At the level of general design, Kancheli works with extreme contrasts between moments of hesitant delicacy and cataclysmic avalanches of sound. Piano, harpsichord, spinet, harp, flute, viola and voice converse gingerly beneath the overvaulting precipice of the full orchestra, aware that at any moment it might descend on them. Between these extremes, time hangs still for long minutes while, at the grave pace of a Tarkovsky film, the music mixes cinematically from key to key, as if gradually shifting viewpoint. Kancheli’s cellular orchestration is intrinsic to these gradual transitions, tone colour superseding tonality in what amounts to a cinematographic conception of orchestral timbre as light. In these moments, his chords hang in space, lit by the tonal qualities of the participating instruments in a manner suggesting the static painterly compositions of the Soviet director Vsevolod Pudovkin. Kancheli’s cinematographic sense of orchestral colour as light – best exemplified in his warmest work, the Fourth Symphony – further brings to mind Andrei Tarkovsky and his lighting cameraman Vadim Yusov (although the composer himself has spoken rather of film noir and such Hollywood products as The Maltese Falcon and Casablanca).
Typically, in most of Kancheli’s later symphonies, a small, fragile sound is symbolically confronted by the full orchestra. In his masterpiece, the Sixth Symphony, this role is taken by a pair of solo violas, which the composer asks to be concealed, behind screens, on either side of the rear of the orchestra. One viola plays melody, the other an accompanying drone – an imitation of an ancient Georgian two-stringed Instrument called the chianuri. This disembodied sound, seemingly sourceless, becomes an eerie symbol of the suppressed Georgian national spirit. At the same time, it signifies something deeper: the tenuous presence of a higher dimension – the realm of the soul, of mysterious tradition and ancestral voices.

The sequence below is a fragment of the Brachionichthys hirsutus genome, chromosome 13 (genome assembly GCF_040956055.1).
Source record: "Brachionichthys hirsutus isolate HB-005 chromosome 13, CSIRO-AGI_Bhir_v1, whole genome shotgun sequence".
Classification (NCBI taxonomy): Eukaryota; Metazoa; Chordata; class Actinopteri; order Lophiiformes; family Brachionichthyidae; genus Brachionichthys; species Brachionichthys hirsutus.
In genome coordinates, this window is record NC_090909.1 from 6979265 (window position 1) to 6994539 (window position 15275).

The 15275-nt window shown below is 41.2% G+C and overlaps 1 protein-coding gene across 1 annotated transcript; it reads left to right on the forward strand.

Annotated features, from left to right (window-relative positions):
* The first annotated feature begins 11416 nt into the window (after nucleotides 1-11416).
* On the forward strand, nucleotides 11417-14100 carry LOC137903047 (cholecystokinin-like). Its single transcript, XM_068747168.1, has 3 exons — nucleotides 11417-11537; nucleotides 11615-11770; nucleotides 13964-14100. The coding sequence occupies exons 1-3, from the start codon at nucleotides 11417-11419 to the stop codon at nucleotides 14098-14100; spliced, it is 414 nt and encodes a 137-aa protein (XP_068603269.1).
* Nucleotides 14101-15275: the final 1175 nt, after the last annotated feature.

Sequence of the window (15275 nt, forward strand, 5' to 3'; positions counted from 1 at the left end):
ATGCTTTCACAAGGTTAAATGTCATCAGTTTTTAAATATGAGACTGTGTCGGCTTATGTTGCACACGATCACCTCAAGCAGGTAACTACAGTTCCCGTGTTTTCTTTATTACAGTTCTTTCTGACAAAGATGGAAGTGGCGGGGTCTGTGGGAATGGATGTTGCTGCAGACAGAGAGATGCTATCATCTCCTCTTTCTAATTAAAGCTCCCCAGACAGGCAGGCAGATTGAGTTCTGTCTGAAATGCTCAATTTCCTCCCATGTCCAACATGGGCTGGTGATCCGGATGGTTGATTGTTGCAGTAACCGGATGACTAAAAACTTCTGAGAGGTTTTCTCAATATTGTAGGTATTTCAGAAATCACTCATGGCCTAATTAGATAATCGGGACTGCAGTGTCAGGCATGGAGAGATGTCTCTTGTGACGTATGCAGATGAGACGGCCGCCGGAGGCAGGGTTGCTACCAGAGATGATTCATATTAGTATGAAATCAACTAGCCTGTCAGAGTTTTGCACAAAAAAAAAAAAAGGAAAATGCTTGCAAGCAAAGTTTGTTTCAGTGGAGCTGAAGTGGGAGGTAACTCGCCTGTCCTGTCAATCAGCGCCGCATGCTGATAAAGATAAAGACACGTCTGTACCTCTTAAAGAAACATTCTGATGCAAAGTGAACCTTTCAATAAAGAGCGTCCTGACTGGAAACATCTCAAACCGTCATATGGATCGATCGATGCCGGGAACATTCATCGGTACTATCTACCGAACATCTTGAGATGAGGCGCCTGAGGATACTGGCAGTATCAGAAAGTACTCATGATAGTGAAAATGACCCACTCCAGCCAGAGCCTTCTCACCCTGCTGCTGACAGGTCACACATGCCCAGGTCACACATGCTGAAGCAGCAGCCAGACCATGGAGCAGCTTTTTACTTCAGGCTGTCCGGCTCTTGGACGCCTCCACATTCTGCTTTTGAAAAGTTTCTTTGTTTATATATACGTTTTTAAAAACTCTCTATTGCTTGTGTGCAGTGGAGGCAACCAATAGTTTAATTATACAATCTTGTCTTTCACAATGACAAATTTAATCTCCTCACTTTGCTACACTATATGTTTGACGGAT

The Sixth Symphony is the locus classicus of Kanchell’s style. Like most of his symphonies, it is in one movement comprised of four distinct sections. Beginning on a G pedal, the work announces its sparse complement of motifs, virtually all of which derive from a gradual tentative expansion away from the major third, as if nervously testing how far it’s free to go. An imperious downward rush by the full orchestra onto G soon puts a stop to this, and the rest of the work grows out of the resulting chord of E minor (with a characteristic tragically yearning movement to the major dominant seventh and back). The stages of this prelude are formally delineated by a dry, time-marking B major scale on the harp, the eternal sadness of the two violas meanwhile persisting in the distance.
Thereafter, the symphony segues to its ‘second movement’: a slow Tarkovskian ascent to a dolorous D minor climax, relapsing on a unison G: the work’s halfway point. This passage conveys a near unbearable burden of repressed grief and outrage (Those who know Tarkovsky’s Nostalgia may be reminded of the agonising scene of the crossing of the fountain pool.) Two further D minor crescendos, funereally paced by a tolling bell, raise this anguish to an almost intolerable pitch – whereupon a memory of the work’s tentative first steps ignites a hammering totalitarian scherzo of crushing power. Out of the debris emerges a quietly exhausted recapitulatory epilogue. After half an hour, the symphony has succeeded only in moving the elements of its opening section up a semitone, producing the effect of an unanswered question.
Although this music has a very definite point of view, it is not possible to say, in so many words, what the Sixth Symphony ‘means’. Kancheli contemplates not merely the evils of the Soviet world but those of the human condition at large. Although it is routine to state that his music is ‘spiritual’, no one has so far dealt with the nature of this spirituality or its relationship to the forces which play such a darkly antagonistic role in Kancheli’s work. For example, In Bright Sorrow – and, later, in both Morning Prayer and Night Prayers (from Life Without Christmas) – he uses boys’ voices “to remind us of the voices of angels we have never heard. Like Benjamin Britten (most schematically in the War Requiem), Kancheli sees the material world as a realm of lost innocence convulsed by a Manichaean struggle in which “a force of invincible beauty towers above, and conquers, the forces of ignorance, bigotry, violence and evil”.
This force is spiritual, and Kancheli’s ultimate references – like those of Arvo Pärt, Sofia Gubaidulina, and Henryk Górecki – are transcendental (although not, in his case, conventionally religious). Kancheli sees the violent, materialistic modern world as exiled from a deeper contlnulty – “a high dream of the past, present and future” which he calls “romanticism” and which amounts to the inner spiritual life from which flow love and charity. To him, our machine-driven, theory-ridden culture is a perilously deluded nightmare: a life without Christmas. Indeed, in the composer’s blackest page (Night Prayer), the world itself becomes positively demonic – an irredeemably benighted place ruled by dark forces. All of Kancheli’s music springs from this dualistic vision of light over darkness.